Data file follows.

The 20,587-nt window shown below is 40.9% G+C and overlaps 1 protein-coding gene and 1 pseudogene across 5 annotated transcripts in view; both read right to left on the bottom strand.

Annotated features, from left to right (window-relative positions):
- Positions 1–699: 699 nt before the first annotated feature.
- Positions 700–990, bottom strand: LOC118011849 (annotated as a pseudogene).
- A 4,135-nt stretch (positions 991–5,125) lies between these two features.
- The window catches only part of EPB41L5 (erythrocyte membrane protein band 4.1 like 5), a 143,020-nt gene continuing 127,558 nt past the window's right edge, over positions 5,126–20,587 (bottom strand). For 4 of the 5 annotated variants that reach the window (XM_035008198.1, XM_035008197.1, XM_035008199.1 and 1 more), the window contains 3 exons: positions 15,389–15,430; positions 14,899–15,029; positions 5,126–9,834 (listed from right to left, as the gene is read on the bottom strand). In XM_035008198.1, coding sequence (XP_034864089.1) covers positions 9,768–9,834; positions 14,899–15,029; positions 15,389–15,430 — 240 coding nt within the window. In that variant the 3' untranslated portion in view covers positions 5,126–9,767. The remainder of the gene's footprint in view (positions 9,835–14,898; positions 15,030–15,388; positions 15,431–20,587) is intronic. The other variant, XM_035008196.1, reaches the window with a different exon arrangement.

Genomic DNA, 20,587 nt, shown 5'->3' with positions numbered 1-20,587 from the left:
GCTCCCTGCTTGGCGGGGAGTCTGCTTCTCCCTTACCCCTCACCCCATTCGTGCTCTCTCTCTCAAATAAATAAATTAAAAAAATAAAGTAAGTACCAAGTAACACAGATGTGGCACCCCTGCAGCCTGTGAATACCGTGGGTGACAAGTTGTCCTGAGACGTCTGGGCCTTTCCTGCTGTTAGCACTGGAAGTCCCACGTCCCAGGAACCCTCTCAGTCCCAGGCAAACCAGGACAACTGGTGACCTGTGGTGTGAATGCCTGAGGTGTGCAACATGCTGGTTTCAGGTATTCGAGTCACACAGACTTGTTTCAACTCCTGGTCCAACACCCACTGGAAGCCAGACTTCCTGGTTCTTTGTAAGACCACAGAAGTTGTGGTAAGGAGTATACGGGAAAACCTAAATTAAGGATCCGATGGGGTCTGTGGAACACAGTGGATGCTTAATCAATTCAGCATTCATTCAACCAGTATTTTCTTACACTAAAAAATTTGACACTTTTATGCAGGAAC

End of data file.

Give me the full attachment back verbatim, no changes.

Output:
The 20,587-nt window shown below is 40.9% G+C and overlaps 1 protein-coding gene and 1 pseudogene across 5 annotated transcripts in view; both read right to left on the bottom strand.

Annotated features, from left to right (window-relative positions):
- Positions 1–699: 699 nt before the first annotated feature.
- Positions 700–990, bottom strand: LOC118011849 (annotated as a pseudogene).
- A 4,135-nt stretch (positions 991–5,125) lies between these two features.
- The window catches only part of EPB41L5 (erythrocyte membrane protein band 4.1 like 5), a 143,020-nt gene continuing 127,558 nt past the window's right edge, over positions 5,126–20,587 (bottom strand). For 4 of the 5 annotated variants that reach the window (XM_035008198.1, XM_035008197.1, XM_035008199.1 and 1 more), the window contains 3 exons: positions 15,389–15,430; positions 14,899–15,029; positions 5,126–9,834 (listed from right to left, as the gene is read on the bottom strand). In XM_035008198.1, coding sequence (XP_034864089.1) covers positions 9,768–9,834; positions 14,899–15,029; positions 15,389–15,430 — 240 coding nt within the window. In that variant the 3' untranslated portion in view covers positions 5,126–9,767. The remainder of the gene's footprint in view (positions 9,835–14,898; positions 15,030–15,388; positions 15,431–20,587) is intronic. The other variant, XM_035008196.1, reaches the window with a different exon arrangement.

Genomic DNA, 20,587 nt, shown 5'->3' with positions numbered 1-20,587 from the left:
GCTCCCTGCTTGGCGGGGAGTCTGCTTCTCCCTTACCCCTCACCCCATTCGTGCTCTCTCTCTCAAATAAATAAATTAAAAAAATAAAGTAAGTACCAAGTAACACAGATGTGGCACCCCTGCAGCCTGTGAATACCGTGGGTGACAAGTTGTCCTGAGACGTCTGGGCCTTTCCTGCTGTTAGCACTGGAAGTCCCACGTCCCAGGAACCCTCTCAGTCCCAGGCAAACCAGGACAACTGGTGACCTGTGGTGTGAATGCCTGAGGTGTGCAACATGCTGGTTTCAGGTATTCGAGTCACACAGACTTGTTTCAACTCCTGGTCCAACACCCACTGGAAGCCAGACTTCCTGGTTCTTTGTAAGACCACAGAAGTTGTGGTAAGGAGTATACGGGAAAACCTAAATTAAGGATCCGATGGGGTCTGTGGAACACAGTGGATGCTTAATCAATTCAGCATTCATTCAACCAGTATTTTCTTACACTAAAAAATTTGACACTTTTATGCAGGAAC